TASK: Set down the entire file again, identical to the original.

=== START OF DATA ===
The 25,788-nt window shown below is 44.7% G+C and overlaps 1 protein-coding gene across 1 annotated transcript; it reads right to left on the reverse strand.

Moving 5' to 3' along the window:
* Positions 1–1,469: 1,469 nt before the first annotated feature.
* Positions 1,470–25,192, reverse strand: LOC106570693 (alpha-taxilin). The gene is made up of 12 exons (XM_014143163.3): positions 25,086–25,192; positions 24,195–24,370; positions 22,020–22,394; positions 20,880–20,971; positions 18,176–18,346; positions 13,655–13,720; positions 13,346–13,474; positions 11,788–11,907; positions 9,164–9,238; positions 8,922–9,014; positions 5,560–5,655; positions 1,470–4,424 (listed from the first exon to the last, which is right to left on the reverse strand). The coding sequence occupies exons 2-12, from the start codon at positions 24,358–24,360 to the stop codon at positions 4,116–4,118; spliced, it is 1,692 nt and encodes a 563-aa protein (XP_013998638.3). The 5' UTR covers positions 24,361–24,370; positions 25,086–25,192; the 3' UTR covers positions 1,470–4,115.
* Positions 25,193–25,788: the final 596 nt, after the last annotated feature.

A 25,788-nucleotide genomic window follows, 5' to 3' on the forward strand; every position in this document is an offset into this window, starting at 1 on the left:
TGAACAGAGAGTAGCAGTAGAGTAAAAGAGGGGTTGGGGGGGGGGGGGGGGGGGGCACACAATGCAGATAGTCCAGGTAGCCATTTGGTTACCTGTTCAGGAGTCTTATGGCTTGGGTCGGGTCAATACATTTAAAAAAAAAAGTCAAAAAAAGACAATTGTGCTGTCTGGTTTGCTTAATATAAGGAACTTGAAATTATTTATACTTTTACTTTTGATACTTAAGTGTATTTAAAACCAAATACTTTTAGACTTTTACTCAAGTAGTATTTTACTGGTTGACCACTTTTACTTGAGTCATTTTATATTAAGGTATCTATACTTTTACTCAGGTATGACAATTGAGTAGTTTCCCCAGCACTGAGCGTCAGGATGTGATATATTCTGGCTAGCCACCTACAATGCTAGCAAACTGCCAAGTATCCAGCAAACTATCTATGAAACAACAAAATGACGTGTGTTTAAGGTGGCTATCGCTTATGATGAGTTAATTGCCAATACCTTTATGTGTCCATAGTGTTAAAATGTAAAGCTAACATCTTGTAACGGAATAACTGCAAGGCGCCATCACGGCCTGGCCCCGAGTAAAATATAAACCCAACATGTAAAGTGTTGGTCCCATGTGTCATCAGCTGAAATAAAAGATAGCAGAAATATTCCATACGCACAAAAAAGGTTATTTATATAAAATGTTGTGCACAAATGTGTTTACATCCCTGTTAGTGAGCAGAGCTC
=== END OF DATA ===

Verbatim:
The 25,788-nt window shown below is 44.7% G+C and overlaps 1 protein-coding gene across 1 annotated transcript; it reads right to left on the reverse strand.

Moving 5' to 3' along the window:
* Positions 1–1,469: 1,469 nt before the first annotated feature.
* Positions 1,470–25,192, reverse strand: LOC106570693 (alpha-taxilin). The gene is made up of 12 exons (XM_014143163.3): positions 25,086–25,192; positions 24,195–24,370; positions 22,020–22,394; positions 20,880–20,971; positions 18,176–18,346; positions 13,655–13,720; positions 13,346–13,474; positions 11,788–11,907; positions 9,164–9,238; positions 8,922–9,014; positions 5,560–5,655; positions 1,470–4,424 (listed from the first exon to the last, which is right to left on the reverse strand). The coding sequence occupies exons 2-12, from the start codon at positions 24,358–24,360 to the stop codon at positions 4,116–4,118; spliced, it is 1,692 nt and encodes a 563-aa protein (XP_013998638.3). The 5' UTR covers positions 24,361–24,370; positions 25,086–25,192; the 3' UTR covers positions 1,470–4,115.
* Positions 25,193–25,788: the final 596 nt, after the last annotated feature.

A 25,788-nucleotide genomic window follows, 5' to 3' on the forward strand; every position in this document is an offset into this window, starting at 1 on the left:
TGAACAGAGAGTAGCAGTAGAGTAAAAGAGGGGTTGGGGGGGGGGGGGGGGGGGGCACACAATGCAGATAGTCCAGGTAGCCATTTGGTTACCTGTTCAGGAGTCTTATGGCTTGGGTCGGGTCAATACATTTAAAAAAAAAAGTCAAAAAAAGACAATTGTGCTGTCTGGTTTGCTTAATATAAGGAACTTGAAATTATTTATACTTTTACTTTTGATACTTAAGTGTATTTAAAACCAAATACTTTTAGACTTTTACTCAAGTAGTATTTTACTGGTTGACCACTTTTACTTGAGTCATTTTATATTAAGGTATCTATACTTTTACTCAGGTATGACAATTGAGTAGTTTCCCCAGCACTGAGCGTCAGGATGTGATATATTCTGGCTAGCCACCTACAATGCTAGCAAACTGCCAAGTATCCAGCAAACTATCTATGAAACAACAAAATGACGTGTGTTTAAGGTGGCTATCGCTTATGATGAGTTAATTGCCAATACCTTTATGTGTCCATAGTGTTAAAATGTAAAGCTAACATCTTGTAACGGAATAACTGCAAGGCGCCATCACGGCCTGGCCCCGAGTAAAATATAAACCCAACATGTAAAGTGTTGGTCCCATGTGTCATCAGCTGAAATAAAAGATAGCAGAAATATTCCATACGCACAAAAAAGGTTATTTATATAAAATGTTGTGCACAAATGTGTTTACATCCCTGTTAGTGAGCAGAGCTC